An image, scanned by scanner 13, is printed on the paper in ink of yellow ink area 51A, and the paper is set back to the print starting position after the image forming process by ink of yellow ink area 51A is completed. In this state, the image is printed in ink of magenta area 51B. After this, in the same manner as described above, the paper is set back to the print starting position each time the image is printed in one color ink and the image is printed in ink of cyan ink area 51C or black ink area 51D. The printing operation will be described later in detail.

Referring now to FIG. 4, a control system of the copying machine 11 includes an A/D converter 101 which converts an analog image signal output from scanner unit 13 into a digital image signals. The analog image signals from scanner 13 are produced by a photoelectric converter, e.g., CCD elements with color filters of Y (yellow), G (green), and C (cyan).

The digital output signals Y, G, and C from A/D converter 101 are inputted to a color encoder 103. Color encoder 103 converts the output data Y, G and C from scanner 13 into color component signals Y, M, C and BK (black) of four colors. Color encoder 103 is required to convert the color image signal produced by the scanner unit 13 to a color image signal compatible with thermal head 47, because the outputs from CCD elements of scanner 13 and the color inks of ink ribbon 51 are based on the different color mixture principles. The outputs from CCD elements are based on the additive color mixture principle, whereas the color inks of ink ribbon are based on the subtractive color mixture principle.

The encoded digital signals Y, M, C and BK are input to a thermal head controller 105. Thermal head controller 105 converts the encoded signals Y, M, C and BK into driving signals for the thermal head 47. A/D converter 101, color encoder 103, and thermal head control 105 are controlled by a main controller 107, e.g., a CPU. Scanner unit 13 and printing unit 15 are controlled by mechanism controller 109, which is also controlled by main controller 107.

Referring now to FIG. 5, the detail of thermal head controller 105 is as follows:

The encoded signals Y, M, C and BK are respectively stored in a separate memory 201. The capacity of each unit memory 201 is that corresponding to one page of image signal.

The stored signals in each memory 201 are sequentially inputted to a driving means, such as a dither matrix circuit 203. Dither matrix circuit 203 converts digital image density signals into digital signals for driving the components of the printing unit 15. Dither matrix circuit 203 includes a read-only memory (hereafter referred to as ROM), e.g., 512K byte capacity. This ROM stores one or a plurality of dither matrices based on a dither technique method. Dither matrix technique are well known to those skilled in the art, as taught, for example, in "An optimum method for two-level rendition of continuous pictures", by B. E. Bayer in ICC '73, Conf. Rec., published June 1973. Accordingly, dither matrix technique will not be described in detail.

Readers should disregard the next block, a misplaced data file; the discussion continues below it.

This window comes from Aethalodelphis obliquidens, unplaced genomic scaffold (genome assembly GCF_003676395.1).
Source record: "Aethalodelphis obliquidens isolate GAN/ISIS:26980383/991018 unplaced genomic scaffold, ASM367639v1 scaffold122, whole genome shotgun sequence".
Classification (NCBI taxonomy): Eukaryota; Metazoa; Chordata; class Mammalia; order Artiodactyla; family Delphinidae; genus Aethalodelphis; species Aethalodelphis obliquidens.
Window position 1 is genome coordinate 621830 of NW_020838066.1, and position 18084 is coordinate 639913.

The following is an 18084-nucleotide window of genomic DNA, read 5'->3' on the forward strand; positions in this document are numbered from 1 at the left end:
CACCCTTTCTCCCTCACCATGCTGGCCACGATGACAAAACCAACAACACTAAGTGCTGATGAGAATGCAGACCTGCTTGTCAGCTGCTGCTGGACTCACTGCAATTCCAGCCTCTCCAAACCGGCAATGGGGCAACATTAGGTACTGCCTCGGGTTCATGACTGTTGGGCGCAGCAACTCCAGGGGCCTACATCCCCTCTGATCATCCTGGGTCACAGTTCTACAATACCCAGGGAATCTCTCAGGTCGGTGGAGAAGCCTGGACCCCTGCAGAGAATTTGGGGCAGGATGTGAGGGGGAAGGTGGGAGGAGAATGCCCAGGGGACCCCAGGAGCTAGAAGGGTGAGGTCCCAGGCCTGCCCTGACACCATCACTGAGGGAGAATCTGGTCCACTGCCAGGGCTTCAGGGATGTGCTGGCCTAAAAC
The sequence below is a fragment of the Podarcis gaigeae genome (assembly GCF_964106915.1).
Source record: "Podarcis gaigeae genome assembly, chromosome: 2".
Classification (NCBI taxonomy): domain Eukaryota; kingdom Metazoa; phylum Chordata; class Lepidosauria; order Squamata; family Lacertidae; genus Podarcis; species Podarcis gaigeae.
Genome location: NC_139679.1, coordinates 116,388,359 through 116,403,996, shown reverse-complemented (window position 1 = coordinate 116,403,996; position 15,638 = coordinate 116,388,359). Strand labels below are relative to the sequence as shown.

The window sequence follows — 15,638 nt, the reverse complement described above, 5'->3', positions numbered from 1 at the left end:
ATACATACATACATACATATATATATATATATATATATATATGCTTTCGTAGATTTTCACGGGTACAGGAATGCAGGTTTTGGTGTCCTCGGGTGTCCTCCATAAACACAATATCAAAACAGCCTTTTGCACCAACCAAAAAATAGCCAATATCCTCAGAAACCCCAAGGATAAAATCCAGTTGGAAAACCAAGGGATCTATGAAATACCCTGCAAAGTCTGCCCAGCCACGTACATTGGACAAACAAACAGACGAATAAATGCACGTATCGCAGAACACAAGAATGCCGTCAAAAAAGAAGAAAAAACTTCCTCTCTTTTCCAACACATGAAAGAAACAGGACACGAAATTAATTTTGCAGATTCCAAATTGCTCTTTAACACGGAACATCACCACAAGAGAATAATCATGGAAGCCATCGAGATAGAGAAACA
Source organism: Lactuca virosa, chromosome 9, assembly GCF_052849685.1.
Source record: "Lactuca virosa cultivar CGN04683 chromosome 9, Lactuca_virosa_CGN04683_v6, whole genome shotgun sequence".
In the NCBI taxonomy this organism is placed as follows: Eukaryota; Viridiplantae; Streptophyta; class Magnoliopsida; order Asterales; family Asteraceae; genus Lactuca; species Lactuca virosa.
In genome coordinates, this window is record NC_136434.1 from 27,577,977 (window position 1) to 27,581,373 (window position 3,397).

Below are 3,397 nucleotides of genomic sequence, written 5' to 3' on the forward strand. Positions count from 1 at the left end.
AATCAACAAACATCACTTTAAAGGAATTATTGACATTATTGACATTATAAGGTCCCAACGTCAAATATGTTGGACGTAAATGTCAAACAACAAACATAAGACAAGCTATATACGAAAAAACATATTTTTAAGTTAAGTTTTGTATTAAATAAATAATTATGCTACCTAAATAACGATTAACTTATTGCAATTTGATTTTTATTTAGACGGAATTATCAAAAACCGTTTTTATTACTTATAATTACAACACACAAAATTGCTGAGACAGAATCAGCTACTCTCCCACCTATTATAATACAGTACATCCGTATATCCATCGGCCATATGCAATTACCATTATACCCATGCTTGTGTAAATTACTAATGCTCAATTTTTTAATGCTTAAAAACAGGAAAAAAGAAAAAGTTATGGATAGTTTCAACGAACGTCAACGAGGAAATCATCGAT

Referring now to FIG. 6, the dither matrix is made of a plurality of columns and rows, e.g., in units of 44 elements. For each element a threshold level is assigned. The levels I of color signals of the document (obtained from memories 201) are respectively compared with the different threshold levels II stored in the 44 dither matrix. On the basis of the result of the comparison, binary signals III, representing printing or nonprinting, are generated, thus providing a dot pattern as shown in FIG. 6. The binary dither technique as described above is suitable for some applications. An improved dither method is disclosed in U.S. patent application Ser. No. 056,763 filed June, 2, 1987.

According to the method of the aforementioned U.S. patent application, signals III are not binary, but multivalued. Referring now to FIG. 7, the size of the printed dot is variable. For the higher level I of color signals, the size of the printed dot is made larger. To achieve the multivalued dot size, the energy supplied to thermal head 47 is varied. In the present embodiment, the energy is supplied in the form of a pulse with a variable width. The pulse is formed of combinations of a plurality of basic pulse widths. furthermore, the combination of pulse widths is represented by a code in order to decrease the quantity of information required to be processed.

In the present embodiment, 8 basic pulses are employed in various combinations. That is, basic pulse width of "26", "260", "308", "360", "412", "464", "516" and "934" units are used. Each unit is 0.25 μsec. For example, 26 units means 6.5 μsec. (=260.25). The relation between the code and the pulse width is shown in TABLE 1. The pulses with 0 through 3280 width are represented by 128 numbers. For example, code 30 means a pulse width of 776 (=516+260) units.

As described above, dither matrix circuit 203 converts the image density signal into a code representing the pulse width.